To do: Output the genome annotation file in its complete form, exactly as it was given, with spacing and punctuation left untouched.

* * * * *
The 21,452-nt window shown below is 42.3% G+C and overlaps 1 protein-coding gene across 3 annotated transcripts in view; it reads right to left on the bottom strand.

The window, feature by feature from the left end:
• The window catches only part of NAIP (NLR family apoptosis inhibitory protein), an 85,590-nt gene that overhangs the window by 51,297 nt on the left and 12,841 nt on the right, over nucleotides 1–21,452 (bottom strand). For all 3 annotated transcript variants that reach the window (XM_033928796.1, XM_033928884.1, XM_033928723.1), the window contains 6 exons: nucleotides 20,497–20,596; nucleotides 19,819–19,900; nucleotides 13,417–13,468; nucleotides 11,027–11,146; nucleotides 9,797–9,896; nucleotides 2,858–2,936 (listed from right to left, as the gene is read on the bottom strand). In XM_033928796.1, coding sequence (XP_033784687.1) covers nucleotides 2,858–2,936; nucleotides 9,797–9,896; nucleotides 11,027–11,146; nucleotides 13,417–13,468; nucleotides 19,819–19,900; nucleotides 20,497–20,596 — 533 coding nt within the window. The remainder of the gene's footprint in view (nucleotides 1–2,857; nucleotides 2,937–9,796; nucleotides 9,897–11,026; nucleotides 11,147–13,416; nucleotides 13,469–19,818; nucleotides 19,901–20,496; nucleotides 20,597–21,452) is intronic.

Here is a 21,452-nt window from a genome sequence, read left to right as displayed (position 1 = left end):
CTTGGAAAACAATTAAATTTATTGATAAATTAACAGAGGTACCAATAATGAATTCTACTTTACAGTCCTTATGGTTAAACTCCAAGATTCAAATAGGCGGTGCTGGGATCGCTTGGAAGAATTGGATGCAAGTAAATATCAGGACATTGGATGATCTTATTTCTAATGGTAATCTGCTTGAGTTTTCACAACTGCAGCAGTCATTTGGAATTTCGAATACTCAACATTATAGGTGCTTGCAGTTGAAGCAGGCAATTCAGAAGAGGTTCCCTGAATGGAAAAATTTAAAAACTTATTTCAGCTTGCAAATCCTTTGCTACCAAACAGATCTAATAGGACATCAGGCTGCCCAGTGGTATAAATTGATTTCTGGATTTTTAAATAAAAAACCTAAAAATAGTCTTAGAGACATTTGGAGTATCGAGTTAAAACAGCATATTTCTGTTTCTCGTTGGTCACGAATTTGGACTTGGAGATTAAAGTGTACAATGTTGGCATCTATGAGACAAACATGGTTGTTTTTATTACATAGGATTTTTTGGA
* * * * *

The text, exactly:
The 21,452-nt window shown below is 42.3% G+C and overlaps 1 protein-coding gene across 3 annotated transcripts in view; it reads right to left on the bottom strand.

The window, feature by feature from the left end:
• The window catches only part of NAIP (NLR family apoptosis inhibitory protein), an 85,590-nt gene that overhangs the window by 51,297 nt on the left and 12,841 nt on the right, over nucleotides 1–21,452 (bottom strand). For all 3 annotated transcript variants that reach the window (XM_033928796.1, XM_033928884.1, XM_033928723.1), the window contains 6 exons: nucleotides 20,497–20,596; nucleotides 19,819–19,900; nucleotides 13,417–13,468; nucleotides 11,027–11,146; nucleotides 9,797–9,896; nucleotides 2,858–2,936 (listed from right to left, as the gene is read on the bottom strand). In XM_033928796.1, coding sequence (XP_033784687.1) covers nucleotides 2,858–2,936; nucleotides 9,797–9,896; nucleotides 11,027–11,146; nucleotides 13,417–13,468; nucleotides 19,819–19,900; nucleotides 20,497–20,596 — 533 coding nt within the window. The remainder of the gene's footprint in view (nucleotides 1–2,857; nucleotides 2,937–9,796; nucleotides 9,897–11,026; nucleotides 11,147–13,416; nucleotides 13,469–19,818; nucleotides 19,901–20,496; nucleotides 20,597–21,452) is intronic.

Here is a 21,452-nt window from a genome sequence, read left to right as displayed (position 1 = left end):
CTTGGAAAACAATTAAATTTATTGATAAATTAACAGAGGTACCAATAATGAATTCTACTTTACAGTCCTTATGGTTAAACTCCAAGATTCAAATAGGCGGTGCTGGGATCGCTTGGAAGAATTGGATGCAAGTAAATATCAGGACATTGGATGATCTTATTTCTAATGGTAATCTGCTTGAGTTTTCACAACTGCAGCAGTCATTTGGAATTTCGAATACTCAACATTATAGGTGCTTGCAGTTGAAGCAGGCAATTCAGAAGAGGTTCCCTGAATGGAAAAATTTAAAAACTTATTTCAGCTTGCAAATCCTTTGCTACCAAACAGATCTAATAGGACATCAGGCTGCCCAGTGGTATAAATTGATTTCTGGATTTTTAAATAAAAAACCTAAAAATAGTCTTAGAGACATTTGGAGTATCGAGTTAAAACAGCATATTTCTGTTTCTCGTTGGTCACGAATTTGGACTTGGAGATTAAAGTGTACAATGTTGGCATCTATGAGACAAACATGGTTGTTTTTATTACATAGGATTTTTTGGA